Geetika Batra“Learn IT, Girl!“ is one such platform where some fine ladies took pride to teach girls who were seeking guidance. I am one such girl who was directionless before November 2014 and then out of the blue I came across this program and ‘Voila’, it was all I needed.

Initially I was in a dilemma, plenty of questions revolved my mind. Was I appropriate for the program? What if I don’t meet their expectations? Was I moving in right direction? “You can’t have everything you want, but you can have the things that really matter to you”. And this program was something that mattered to me.

Well, then all my fears were insignificant when I got to know my mentor Małgorzata Borzęcka. She appeared to be an amazing lady. She helped me in the best possible way she could, created tutorials for me, helped me out solving errors, provided me with the best tutorials that were available.

“The Project”

The project I worked on was a web application in ASP.NET MVC and believe me it was not just ASP.NET MVC, I repeat quoting with air bunnies “It was not just about ASP.NET MVC”. In order to create this application I learned MS-SQL, Entity Framework and of course ASP.NET MVC.

But learning all of this at once was not that infuriated me, it was the little error in controller I was facing. Ohhk! it was a stupid error, but I spent ten days and ten to twelve hours each day, burned the midnight oil, but was nowhere near solution. And then finally, everything fell in place and I solved it.

The thing I learned the most in this ten day process was not to solve that little evil error, but it was the effort and the dozens of other things I learned while fishing for the solution. After this I recalled some words of my teacher. She told me that when you get stuck at something and someone else did it in the first attempt, keep in mind that when you do it the next time you would do it first because you know all the possible causes of error.

Well, being in touch with the community, I just was not just restricted to C# or .NET. Besides my original project, in response to a post on the page about Django girls tutorial, I learned it as well. Ohk! that was my curiosity taking the best out of me. But, at the end, I would like to thank my mentor Małgorzata Borzęcka and the ‘Learn IT, Girl!’ community for this amazing opportunity. You are doing a great job. I hope this program reaches infinity and beyond and keep on encouraging girls like that. I am proud for being a part of it. Cheers!!


Meet Ana Balica!

Ana is one of our Learn IT, Girl! scholars, a recent graduate of Technical University of Moldova. Contributing to free and open source software is one of her passions. She is actively developing the Systers Portal and also trying to build a community of active contributors.

We’ve asked Ana if she could share with us her experience with the program and the Android application she’s developed:


Ana Balica“Meow Letters” is a game intended for children to practice their knowledge of the alphabet. Kids are supposed to create chains of consecutive and adjacent letters. The game makes you think fast, since when the timer is up, the board fills up with new letters. It’s game over when the board is full. The main achievement metric is the amount of points accumulated. Not so sophisticated in theory, but rather complex when trying to convey the goal of the game to the end user.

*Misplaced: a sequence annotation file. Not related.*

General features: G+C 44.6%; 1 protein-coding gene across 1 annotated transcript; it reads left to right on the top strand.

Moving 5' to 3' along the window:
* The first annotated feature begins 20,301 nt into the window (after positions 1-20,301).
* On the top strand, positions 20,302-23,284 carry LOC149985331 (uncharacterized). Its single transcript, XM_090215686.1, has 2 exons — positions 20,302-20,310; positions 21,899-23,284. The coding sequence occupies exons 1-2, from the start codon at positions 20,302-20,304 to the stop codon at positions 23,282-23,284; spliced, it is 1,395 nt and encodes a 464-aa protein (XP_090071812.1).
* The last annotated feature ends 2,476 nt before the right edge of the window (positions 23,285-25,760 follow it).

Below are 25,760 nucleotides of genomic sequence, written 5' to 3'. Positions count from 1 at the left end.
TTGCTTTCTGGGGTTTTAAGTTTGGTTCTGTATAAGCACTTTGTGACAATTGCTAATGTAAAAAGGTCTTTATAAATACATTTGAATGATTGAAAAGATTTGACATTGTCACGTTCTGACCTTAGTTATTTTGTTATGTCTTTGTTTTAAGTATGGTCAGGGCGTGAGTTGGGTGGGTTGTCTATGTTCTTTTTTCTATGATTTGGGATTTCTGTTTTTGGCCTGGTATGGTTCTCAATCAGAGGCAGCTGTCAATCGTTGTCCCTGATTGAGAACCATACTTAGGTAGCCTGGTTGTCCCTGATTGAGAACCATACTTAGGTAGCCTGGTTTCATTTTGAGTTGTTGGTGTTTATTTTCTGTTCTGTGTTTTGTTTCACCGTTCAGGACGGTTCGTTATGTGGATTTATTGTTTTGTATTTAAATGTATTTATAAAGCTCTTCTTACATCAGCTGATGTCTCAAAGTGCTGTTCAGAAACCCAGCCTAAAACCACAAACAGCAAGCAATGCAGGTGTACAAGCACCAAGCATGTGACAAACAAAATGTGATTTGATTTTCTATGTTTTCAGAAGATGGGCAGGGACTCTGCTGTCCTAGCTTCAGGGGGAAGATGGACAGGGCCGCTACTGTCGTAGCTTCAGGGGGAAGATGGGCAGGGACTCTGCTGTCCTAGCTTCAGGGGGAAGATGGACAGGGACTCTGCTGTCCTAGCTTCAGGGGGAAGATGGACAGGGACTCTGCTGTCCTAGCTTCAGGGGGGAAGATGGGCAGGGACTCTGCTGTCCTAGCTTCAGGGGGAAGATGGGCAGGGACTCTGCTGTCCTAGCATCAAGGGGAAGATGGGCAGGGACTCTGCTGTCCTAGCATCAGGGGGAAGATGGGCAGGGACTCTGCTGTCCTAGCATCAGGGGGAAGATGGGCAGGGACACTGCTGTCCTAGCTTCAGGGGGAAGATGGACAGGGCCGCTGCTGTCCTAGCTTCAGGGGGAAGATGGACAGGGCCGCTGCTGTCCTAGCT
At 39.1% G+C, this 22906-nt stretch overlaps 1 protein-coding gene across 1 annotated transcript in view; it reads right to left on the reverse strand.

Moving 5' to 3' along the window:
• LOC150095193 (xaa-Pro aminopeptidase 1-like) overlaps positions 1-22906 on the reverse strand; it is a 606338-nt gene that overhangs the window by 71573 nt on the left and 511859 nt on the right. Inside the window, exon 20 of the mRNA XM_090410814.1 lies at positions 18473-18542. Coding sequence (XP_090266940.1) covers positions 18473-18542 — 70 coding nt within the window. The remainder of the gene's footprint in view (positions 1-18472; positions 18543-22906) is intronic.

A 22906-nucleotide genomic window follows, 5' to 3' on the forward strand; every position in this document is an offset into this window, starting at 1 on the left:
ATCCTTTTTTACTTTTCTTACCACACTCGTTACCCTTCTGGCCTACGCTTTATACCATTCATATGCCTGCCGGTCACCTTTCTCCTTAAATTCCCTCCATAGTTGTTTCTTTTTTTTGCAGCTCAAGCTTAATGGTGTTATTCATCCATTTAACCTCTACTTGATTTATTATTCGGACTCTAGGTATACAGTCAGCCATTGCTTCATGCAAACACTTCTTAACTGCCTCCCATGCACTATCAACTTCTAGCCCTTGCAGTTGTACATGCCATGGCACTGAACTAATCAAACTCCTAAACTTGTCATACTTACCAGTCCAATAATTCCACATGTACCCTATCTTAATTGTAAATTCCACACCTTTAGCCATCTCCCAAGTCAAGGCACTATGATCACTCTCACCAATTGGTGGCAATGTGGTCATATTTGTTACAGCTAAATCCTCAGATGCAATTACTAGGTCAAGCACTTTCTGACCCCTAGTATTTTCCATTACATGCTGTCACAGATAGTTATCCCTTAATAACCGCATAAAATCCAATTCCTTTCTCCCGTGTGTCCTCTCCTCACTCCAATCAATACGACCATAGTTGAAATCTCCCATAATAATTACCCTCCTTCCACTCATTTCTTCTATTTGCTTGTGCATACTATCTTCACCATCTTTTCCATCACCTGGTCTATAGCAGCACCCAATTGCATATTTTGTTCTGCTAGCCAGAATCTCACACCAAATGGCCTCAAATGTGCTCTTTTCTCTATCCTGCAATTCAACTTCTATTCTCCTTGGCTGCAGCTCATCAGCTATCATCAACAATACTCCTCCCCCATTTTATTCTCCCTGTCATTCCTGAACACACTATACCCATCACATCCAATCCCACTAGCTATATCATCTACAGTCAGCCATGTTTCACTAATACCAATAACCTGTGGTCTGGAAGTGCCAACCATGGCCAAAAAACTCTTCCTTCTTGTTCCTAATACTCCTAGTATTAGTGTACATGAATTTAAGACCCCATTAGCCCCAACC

With “Meow Letters” I’ve had the beauty and the burden to work on a project from scratch, acting as a developer, tester, designer. I’ve started with the app requirements, describing each element and use case as precise as possible. Then I did some wireframing to be able to create a rough interface. I continued with the logic part of the game, adding some unittests. Then moving on to visual and interaction part. When it felt ready, I put apart all the code and designed the visual part of the game. Eventually the interface was implemented, a few discovered bugs fixed and in 2 days it was on the Play Store.

The main reason of enrolling in this program, was to learn a statically typed language and push myself to bring an app to a production release. I’m still not sure if I would ever consider using Java for any of my projects, but I see the benefit of knowing its strengths and weaknesses.

I know the app is far from perfect, but I’m still glad I put it on the Play Store. Because in that way I learned that Android market is huge and it takes a tremendous effort to release a quality app by covering all those customized Android versions, different screen densities and other little details that occur here and there for a small subset of devices. Even though we now have powerful tools, like Android Studio (Android IDE from JetBrains) and Genymotion (fast Android emulator), there is still need for real hardware in order to test apps. I hope the fragmentation problem will be solved in the near future.

All in all, I believe the effort of disciplined work during those 8 weeks made me a better developer. I thank the organizers and my mentor for the help and collaboration.


Thank you too, Ana!

You can check out Ana’s application in the Play Store, and you can find her on GitHub and YouTube.